Friday, December 30, 2011


On the fourth day of Christmas we did some really unique things. My son who is on vacation from teaching in Northern Labrador spent the night with us on December 27th, as well, our oldest daughter and her husband are with us for the balance of the Christmas holidays.

Since we were all together we had an early breakfast of cooked barley cereal with dried cranberries then we headed out to visit the Distillery District in Toronto. You don't want to arrive too early in the Distillery district because most of the shops do not open until 11:00AM or later. We arrived just as most of the shops and galleries were opening. to start with we stopped in at Balzac's Coffee for something hot to drink.

Afterward, we visited some of the shops and galleries. Cubeworks was especially interesting, it is all about the medium. The Thompson Landry Gallery was also interesting. We had a full day ahead of us so we decided that we would return to the Distillery District later in the day.

At 2:00PM we had theater tickets for the five of us at Second City on Mercer Street. We drove close to Second City and walked the few blocks to Mercer Street. It was bitterly cold outside so we were all looking forward to getting inside. Originally, we had decided to go to Gretsky's which is just past Second City on Mercer Street. As we rounded the corner on Mercer Street we spotted a Mexican restaurant called Milagro. It looked inviting and the wind was cold so we decided on the spot that this was where we were going to have lunch.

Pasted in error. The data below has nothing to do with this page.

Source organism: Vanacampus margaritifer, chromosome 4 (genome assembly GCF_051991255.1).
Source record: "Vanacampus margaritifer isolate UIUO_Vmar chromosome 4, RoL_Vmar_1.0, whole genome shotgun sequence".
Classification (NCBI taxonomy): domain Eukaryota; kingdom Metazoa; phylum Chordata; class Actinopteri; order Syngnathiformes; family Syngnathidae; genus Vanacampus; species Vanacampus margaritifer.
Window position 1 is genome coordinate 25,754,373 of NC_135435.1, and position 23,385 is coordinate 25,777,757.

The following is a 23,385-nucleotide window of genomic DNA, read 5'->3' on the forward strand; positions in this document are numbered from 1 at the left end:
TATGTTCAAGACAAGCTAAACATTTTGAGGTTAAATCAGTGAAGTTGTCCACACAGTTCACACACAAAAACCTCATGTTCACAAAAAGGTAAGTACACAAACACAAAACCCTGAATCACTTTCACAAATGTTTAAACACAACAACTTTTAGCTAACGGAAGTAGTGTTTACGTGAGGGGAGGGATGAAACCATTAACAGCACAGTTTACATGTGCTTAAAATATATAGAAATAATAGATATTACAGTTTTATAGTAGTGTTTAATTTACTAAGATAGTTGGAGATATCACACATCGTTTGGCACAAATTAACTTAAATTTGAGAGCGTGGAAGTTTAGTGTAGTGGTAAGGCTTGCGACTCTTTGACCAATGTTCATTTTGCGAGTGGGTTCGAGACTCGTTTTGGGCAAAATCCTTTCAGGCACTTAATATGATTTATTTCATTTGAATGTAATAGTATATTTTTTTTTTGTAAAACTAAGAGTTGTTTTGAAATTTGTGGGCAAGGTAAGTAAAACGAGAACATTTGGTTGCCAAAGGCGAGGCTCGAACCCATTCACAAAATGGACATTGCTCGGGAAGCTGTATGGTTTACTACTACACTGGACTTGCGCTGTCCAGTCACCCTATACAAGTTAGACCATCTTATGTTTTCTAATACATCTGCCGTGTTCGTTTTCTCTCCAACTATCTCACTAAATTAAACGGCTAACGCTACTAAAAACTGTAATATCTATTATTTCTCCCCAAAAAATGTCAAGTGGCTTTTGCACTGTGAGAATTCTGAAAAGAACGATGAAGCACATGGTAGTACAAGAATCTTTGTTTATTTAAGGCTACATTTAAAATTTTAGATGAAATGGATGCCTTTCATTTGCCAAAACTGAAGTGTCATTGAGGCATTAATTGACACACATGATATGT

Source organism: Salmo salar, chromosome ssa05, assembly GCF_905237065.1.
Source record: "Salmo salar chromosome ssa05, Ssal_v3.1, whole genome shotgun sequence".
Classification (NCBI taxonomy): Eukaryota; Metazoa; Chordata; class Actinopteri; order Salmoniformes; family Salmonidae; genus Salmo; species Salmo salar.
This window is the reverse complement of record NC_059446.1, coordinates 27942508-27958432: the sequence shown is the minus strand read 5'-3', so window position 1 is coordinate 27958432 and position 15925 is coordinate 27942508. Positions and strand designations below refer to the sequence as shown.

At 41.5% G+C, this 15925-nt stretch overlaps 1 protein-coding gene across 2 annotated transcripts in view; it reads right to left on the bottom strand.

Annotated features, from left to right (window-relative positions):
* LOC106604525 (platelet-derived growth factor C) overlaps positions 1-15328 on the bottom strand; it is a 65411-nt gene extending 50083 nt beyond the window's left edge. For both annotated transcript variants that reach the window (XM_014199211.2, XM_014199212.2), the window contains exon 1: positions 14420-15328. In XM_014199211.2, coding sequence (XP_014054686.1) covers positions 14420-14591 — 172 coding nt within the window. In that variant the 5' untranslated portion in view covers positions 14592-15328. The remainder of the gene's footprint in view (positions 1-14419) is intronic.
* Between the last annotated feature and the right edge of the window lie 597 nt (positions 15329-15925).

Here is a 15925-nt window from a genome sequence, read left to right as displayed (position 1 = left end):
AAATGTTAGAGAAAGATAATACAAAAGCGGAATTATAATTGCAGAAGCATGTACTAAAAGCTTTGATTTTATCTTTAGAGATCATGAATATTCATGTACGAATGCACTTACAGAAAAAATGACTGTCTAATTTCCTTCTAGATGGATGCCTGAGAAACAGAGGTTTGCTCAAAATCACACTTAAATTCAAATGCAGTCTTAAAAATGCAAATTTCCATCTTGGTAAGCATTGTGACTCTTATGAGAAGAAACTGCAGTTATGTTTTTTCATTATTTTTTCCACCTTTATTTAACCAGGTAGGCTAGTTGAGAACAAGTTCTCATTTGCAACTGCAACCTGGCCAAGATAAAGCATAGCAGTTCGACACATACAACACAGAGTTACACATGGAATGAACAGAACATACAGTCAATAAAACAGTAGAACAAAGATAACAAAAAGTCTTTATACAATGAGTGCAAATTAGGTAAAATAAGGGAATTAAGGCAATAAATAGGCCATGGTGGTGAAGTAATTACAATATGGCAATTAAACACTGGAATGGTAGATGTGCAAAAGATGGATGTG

It turned out that Milagro was an excellent choice. The food was well priced and the quality and quantity of the food was excellent. I had Pollo con Mole which is chicken with a thick chocolate sauce and about 16 different types of chili. it was great!

Pollo con Mole

Everyone else in our party also enjoyed their lunches as well.

After lunch we took a short walk down the street to Second City. We were seated immediately near the back of the theater which was fine for us. Second City is a comedy troupe which puts on high quality shows. This particular show was called "A Dysfunctional Christmas". We spent the next two hours being entertained. I have to say that I had not laughed so much for some time. It was great. I can only say that if you have time go and see this show. You will not regret it.

After the show we returned to the Distillery district to see more of the shops that had not been opened when we were there earlier in the day. Since it was later in the day when we returned to the Distillery District we saw the Christmas lights that were still installed. It was colorful and festive to look at.

We left about 5:30PM to return home for dinner.

It is somewhat of a tradition for us to eat at Swiss Chalet during the Christmas season. Our son was tired so he decided that he would just go home so my wife and I had dinner with my daughter and her husband at Swizz Chalet. I know that this is not high dining but there is a certain comfort in eating some place that is familiar and traditional. It was all that we had expected it to be.

On the fourth day of Christmas we had fourth excellent entertainments; the Distillery District, the Second City Revue, lunch at Milagro and dinner at Swiss Chalet.